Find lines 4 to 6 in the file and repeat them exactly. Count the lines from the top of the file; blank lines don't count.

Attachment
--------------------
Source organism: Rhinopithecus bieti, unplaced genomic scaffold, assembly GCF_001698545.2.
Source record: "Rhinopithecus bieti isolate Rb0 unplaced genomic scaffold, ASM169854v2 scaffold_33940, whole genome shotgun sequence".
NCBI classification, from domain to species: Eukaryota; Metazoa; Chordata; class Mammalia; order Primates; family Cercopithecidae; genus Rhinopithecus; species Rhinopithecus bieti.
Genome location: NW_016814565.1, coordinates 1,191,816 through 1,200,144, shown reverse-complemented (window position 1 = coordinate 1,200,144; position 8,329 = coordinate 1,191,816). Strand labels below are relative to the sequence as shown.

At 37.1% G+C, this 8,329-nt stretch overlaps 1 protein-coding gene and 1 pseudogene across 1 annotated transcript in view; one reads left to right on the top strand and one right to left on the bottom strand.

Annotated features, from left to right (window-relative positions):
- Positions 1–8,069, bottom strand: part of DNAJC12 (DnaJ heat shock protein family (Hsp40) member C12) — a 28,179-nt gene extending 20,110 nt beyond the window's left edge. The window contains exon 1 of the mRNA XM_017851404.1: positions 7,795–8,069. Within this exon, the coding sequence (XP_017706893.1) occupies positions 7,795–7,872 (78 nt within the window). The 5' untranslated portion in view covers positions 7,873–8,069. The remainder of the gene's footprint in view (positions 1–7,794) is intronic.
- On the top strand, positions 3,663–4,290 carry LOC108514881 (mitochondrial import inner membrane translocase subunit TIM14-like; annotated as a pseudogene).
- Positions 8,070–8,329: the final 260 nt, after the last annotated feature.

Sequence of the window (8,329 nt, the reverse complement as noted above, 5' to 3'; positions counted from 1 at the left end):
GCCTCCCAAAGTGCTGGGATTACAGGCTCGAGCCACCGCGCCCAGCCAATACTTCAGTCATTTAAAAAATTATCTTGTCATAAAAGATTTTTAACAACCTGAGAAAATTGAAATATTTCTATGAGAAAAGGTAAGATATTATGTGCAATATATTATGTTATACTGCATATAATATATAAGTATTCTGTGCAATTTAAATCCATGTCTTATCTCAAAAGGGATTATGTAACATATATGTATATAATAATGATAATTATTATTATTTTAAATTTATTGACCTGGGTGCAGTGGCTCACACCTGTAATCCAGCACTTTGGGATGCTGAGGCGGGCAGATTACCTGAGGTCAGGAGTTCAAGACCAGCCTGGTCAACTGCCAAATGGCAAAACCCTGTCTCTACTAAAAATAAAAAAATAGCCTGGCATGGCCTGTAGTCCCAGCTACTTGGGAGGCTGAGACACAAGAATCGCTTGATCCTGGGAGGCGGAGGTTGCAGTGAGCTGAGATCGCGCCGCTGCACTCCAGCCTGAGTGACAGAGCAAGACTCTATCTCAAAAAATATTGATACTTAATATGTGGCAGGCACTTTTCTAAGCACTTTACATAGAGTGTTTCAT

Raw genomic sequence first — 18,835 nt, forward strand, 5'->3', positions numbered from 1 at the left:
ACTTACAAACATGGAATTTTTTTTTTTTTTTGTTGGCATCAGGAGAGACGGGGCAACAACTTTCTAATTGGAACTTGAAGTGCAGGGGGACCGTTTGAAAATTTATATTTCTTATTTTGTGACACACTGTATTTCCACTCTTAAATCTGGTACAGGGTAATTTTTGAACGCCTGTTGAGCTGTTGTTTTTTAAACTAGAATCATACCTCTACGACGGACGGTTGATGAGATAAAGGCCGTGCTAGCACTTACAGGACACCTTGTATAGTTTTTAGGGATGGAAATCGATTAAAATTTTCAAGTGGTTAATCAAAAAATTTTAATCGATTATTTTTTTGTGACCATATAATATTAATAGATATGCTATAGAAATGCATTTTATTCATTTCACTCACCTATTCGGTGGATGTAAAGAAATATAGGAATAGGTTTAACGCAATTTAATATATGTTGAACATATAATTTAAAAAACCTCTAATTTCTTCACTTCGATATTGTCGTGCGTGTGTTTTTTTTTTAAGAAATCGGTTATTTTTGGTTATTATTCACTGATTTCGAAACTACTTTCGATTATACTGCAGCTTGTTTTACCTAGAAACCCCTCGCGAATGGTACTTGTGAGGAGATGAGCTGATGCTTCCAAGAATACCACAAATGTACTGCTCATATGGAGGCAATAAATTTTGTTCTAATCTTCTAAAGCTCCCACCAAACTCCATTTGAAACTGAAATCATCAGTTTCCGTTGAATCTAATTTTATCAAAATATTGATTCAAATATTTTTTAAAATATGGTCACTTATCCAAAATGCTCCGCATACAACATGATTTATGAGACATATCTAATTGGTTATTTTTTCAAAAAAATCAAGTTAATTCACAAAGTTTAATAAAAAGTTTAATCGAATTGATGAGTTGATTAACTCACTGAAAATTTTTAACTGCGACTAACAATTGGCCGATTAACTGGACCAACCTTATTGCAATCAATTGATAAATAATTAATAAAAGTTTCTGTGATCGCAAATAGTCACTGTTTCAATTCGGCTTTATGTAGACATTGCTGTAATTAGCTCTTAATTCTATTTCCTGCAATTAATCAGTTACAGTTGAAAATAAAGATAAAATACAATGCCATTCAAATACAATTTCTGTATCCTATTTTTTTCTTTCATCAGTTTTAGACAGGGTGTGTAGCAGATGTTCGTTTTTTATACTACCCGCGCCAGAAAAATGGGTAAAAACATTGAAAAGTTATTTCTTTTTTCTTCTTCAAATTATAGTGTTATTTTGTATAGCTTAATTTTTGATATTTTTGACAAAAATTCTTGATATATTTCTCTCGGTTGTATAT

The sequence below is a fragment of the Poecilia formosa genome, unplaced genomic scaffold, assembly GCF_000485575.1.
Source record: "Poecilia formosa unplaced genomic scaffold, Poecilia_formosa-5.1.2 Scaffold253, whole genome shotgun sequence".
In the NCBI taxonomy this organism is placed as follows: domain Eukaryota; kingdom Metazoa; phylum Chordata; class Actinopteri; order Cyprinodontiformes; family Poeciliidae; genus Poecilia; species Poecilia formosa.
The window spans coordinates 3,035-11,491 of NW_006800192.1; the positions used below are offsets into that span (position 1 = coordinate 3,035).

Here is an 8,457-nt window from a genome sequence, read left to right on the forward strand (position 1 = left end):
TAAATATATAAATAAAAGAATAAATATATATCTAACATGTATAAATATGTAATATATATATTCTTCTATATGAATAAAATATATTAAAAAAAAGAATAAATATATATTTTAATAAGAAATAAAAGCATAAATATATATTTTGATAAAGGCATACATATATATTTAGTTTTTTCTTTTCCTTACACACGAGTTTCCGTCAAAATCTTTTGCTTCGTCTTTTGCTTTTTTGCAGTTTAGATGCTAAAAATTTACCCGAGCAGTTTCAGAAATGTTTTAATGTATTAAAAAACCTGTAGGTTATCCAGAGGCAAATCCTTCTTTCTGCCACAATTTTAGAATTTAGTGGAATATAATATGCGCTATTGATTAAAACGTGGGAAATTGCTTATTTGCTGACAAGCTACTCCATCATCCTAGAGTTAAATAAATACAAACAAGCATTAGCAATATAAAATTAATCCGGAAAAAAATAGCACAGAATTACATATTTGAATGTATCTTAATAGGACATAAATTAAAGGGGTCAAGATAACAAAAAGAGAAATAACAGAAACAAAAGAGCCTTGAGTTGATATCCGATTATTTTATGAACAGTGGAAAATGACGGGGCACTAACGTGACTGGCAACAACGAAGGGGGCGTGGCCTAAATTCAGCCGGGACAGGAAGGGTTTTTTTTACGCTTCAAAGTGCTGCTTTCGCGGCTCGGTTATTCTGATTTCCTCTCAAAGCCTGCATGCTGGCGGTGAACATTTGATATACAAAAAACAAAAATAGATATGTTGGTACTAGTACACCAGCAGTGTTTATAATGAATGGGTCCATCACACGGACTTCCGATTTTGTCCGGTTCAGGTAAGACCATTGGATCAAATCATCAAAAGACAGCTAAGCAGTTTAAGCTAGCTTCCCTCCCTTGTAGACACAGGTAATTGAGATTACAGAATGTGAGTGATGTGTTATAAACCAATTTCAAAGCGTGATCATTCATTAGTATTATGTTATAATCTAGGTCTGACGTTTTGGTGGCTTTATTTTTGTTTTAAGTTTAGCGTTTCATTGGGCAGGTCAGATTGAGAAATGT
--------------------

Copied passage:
Genome location: NW_016814565.1, coordinates 1,191,816 through 1,200,144, shown reverse-complemented (window position 1 = coordinate 1,200,144; position 8,329 = coordinate 1,191,816). Strand labels below are relative to the sequence as shown.

At 37.1% G+C, this 8,329-nt stretch overlaps 1 protein-coding gene and 1 pseudogene across 1 annotated transcript in view; one reads left to right on the top strand and one right to left on the bottom strand.

Annotated features, from left to right (window-relative positions):